Most plainly, Donerail sees opportunity in Tronc’s chaos.
Presumably, then, a Donerail buy would net this value investor a quick buck on a Tronc breakup.
The problem: Selling the individual properties at prices above that initial 5× multiple might prove difficult. Also, the properties generally share a low tax basis, meaning the seller would owe significant tax — one financial analyst estimates it at 20 to 25 percent — on sale proceeds.
Finally, there’s the reality that always comes with the unwinding of individual properties from a mothership chain: “dissynergies.” Anyone buying an individual newspaper has to add in the further cost and time of undoing and redoing fundamental operating functions — raising the effective price of any acquisition.
Those are the woes a splitting newspaper company faces. All chains have greatly centralized every business function they can to achieve cost savings over the past five-plus years. That means any new owner of a newly solo daily must figure out everything from basic publishing systems to finance to HR to national ad sales. Remember it was such dissynergy — resulting in that torturous Transition Services Agreement — that
Soon-Shiong’s buy; it’s also what has complicated such heroic separations as the Berkshire Eagle’s
Digital First Media ownership.
Though a much longer shot, Donerail — or a future owner — could decide to operate Tronc whole. Its balance sheet is an enviable one. Tronc paid down almost all its debt — a rare condition in the newspaper trade — when it sold the southern California properties. After it pays taxes of about $110 million on the transaction, it will still have more than $100 million in cash. So, another scenario: a buyer acquires Tronc, scoops up some of the cash, and ladles new debt on top. Those new debt payments, of course, would only further tighten newsroom and other budgets, but they could satisfy short-term investing objectives.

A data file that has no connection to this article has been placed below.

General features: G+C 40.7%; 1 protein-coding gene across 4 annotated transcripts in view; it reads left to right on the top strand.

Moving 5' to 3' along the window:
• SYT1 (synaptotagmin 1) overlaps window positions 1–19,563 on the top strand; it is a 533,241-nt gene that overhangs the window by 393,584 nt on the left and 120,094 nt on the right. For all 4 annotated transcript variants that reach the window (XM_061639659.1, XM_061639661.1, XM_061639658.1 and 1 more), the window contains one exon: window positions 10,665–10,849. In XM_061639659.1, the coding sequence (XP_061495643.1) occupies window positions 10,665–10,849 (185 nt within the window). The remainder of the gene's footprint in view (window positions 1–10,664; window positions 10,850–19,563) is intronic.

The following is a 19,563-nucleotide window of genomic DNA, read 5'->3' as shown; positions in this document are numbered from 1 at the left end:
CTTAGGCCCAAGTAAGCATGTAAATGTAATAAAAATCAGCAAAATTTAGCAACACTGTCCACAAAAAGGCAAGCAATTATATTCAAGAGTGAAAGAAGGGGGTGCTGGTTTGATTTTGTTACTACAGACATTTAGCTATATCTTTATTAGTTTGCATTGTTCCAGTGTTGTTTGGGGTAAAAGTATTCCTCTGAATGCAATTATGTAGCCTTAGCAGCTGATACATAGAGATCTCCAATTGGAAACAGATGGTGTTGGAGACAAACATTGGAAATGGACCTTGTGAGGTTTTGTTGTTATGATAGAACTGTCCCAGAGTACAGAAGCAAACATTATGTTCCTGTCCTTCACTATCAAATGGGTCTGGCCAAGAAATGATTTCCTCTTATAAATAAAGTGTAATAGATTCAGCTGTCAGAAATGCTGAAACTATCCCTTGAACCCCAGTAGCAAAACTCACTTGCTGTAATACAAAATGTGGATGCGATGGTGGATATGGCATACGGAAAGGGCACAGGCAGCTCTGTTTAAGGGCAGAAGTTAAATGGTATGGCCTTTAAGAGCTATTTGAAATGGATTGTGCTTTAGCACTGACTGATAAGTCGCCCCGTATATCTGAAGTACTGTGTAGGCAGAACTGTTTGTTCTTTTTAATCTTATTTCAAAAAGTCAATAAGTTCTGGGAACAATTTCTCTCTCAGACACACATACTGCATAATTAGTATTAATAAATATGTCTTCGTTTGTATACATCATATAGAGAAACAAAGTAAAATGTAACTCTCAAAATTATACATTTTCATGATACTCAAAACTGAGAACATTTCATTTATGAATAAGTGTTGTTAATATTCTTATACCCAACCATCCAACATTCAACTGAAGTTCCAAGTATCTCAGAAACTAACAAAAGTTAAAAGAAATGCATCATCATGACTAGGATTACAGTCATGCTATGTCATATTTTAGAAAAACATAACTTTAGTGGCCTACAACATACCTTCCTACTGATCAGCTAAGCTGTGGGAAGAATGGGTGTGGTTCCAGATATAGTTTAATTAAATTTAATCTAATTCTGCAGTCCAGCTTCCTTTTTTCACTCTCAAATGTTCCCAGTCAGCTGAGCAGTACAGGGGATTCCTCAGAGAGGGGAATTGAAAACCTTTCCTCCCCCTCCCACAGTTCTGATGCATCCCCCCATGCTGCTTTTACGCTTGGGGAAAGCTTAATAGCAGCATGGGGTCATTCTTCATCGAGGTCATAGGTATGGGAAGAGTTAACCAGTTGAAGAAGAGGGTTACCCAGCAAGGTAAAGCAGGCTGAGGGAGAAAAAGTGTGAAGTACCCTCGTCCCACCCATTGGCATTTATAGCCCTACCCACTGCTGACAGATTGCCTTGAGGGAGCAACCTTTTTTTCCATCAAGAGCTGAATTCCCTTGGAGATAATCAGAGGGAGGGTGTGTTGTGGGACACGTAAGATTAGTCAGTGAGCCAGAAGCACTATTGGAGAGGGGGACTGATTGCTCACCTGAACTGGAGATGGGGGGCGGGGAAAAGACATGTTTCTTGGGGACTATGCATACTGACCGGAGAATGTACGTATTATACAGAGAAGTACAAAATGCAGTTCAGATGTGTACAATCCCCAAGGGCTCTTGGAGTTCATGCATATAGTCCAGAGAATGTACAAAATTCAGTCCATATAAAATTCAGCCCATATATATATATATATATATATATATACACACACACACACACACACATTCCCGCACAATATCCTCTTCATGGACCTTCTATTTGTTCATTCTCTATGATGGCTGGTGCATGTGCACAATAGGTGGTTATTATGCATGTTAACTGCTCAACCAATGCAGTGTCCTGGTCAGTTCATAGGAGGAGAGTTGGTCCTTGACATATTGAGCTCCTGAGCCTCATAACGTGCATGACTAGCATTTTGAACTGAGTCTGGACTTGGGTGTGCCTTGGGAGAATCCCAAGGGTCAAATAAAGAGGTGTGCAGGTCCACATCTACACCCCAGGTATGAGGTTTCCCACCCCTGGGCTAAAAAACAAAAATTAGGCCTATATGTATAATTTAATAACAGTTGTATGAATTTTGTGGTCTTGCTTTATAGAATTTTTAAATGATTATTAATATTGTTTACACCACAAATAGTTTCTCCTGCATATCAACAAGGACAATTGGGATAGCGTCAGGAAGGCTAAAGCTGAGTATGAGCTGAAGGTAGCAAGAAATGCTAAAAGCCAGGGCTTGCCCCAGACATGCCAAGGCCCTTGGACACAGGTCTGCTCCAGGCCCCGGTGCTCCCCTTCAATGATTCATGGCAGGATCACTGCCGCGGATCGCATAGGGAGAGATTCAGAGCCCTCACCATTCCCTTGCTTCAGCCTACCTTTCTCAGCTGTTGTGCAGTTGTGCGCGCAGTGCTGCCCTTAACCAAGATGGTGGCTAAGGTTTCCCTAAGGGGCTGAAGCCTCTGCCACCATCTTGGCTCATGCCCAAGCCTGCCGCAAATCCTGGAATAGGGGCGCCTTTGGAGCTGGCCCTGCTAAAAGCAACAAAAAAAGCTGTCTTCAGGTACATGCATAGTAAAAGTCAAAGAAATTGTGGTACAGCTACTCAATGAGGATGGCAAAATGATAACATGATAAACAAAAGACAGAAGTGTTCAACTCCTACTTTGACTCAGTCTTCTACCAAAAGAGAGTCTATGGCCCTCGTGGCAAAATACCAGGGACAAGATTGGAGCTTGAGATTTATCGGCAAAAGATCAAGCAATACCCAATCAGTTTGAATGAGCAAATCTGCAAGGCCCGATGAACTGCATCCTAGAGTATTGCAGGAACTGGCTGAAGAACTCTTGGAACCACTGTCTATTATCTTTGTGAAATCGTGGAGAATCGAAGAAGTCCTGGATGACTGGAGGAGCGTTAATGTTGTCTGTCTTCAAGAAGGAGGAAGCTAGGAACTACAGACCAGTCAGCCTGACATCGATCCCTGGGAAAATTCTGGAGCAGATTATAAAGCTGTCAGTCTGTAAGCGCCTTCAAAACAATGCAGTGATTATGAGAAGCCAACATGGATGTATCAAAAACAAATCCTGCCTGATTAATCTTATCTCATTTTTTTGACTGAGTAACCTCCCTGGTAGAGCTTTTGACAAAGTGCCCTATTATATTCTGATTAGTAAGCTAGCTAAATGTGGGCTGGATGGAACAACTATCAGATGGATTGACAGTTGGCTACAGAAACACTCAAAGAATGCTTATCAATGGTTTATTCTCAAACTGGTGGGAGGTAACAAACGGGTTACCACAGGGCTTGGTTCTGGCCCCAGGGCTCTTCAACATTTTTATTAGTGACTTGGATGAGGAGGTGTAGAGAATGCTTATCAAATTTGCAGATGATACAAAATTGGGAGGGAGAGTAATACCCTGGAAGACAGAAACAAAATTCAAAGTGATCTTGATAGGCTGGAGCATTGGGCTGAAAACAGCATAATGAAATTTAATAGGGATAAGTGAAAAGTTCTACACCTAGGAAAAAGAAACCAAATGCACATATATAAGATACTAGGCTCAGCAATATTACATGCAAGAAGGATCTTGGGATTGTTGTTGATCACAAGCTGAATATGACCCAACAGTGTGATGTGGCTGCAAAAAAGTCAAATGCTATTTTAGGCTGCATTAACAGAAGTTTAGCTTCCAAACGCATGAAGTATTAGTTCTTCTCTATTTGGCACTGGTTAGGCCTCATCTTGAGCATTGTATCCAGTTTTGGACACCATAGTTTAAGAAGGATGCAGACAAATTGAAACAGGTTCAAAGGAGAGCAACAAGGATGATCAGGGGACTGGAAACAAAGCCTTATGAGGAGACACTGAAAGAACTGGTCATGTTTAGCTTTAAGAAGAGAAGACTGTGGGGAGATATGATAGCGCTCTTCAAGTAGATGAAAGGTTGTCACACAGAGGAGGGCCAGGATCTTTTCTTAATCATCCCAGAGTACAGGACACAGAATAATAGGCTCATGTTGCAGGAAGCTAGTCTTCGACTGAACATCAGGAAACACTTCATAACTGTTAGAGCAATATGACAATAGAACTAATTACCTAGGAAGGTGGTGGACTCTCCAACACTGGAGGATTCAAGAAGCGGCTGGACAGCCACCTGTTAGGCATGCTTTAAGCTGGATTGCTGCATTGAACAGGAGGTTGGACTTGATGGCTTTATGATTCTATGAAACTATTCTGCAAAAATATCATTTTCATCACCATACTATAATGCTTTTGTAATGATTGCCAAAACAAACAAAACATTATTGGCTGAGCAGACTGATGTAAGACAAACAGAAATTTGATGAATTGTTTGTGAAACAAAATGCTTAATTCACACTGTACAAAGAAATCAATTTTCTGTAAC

Financial engineering to the fore
All in all, this episode of Tronc drama looks a lot like the previous ones. It is likely to be financial engineering that drives the future of Tronc’s papers from Baltimore to Fort Lauderdale to Chicago — not any new model of digital product, content, or business model. The readers, the employees, and the large affected communities remain mere spectators.
Of course, Michael Ferro remains the man in the middle, ever brokering. Given his familiarity with would-be buyer Wyatt, one financial observer wondered if this would end up with “Ferro round-tripping” — noting Ferro’s uncanny abilities to make money on both ends of a deal, even as more traditional business people whisper that he loves to skate on thin legal or regulatory ice.
Earlier this month, without fanfare or public notice, Ferro pocketed another $7.5 million in cash from the company. Tronc watchers will recall the
he was granted by the Tronc board late last year, after it decided that paying him for its leased jet had gotten too complicated. That deal provided him $5 million a year, beginning in January 2018, in exchange for “certain management expertise and technical services.” Ferro got the first payment in January this year, just before the #metoo charges caused his exit.
Then, in June (and explained in an Aug. 10 SEC filing), the Tronc board decided to pay him money owed for 2019 and 2020, albeit at a “discount.” Ferro granted Tronc a 25 percent discount and took in an immediate payment of $7.5 million. Further, “the Company agreed to pay $0.3 million in legal fees incurred by Mr. Ferro while conducting the Company’s business.”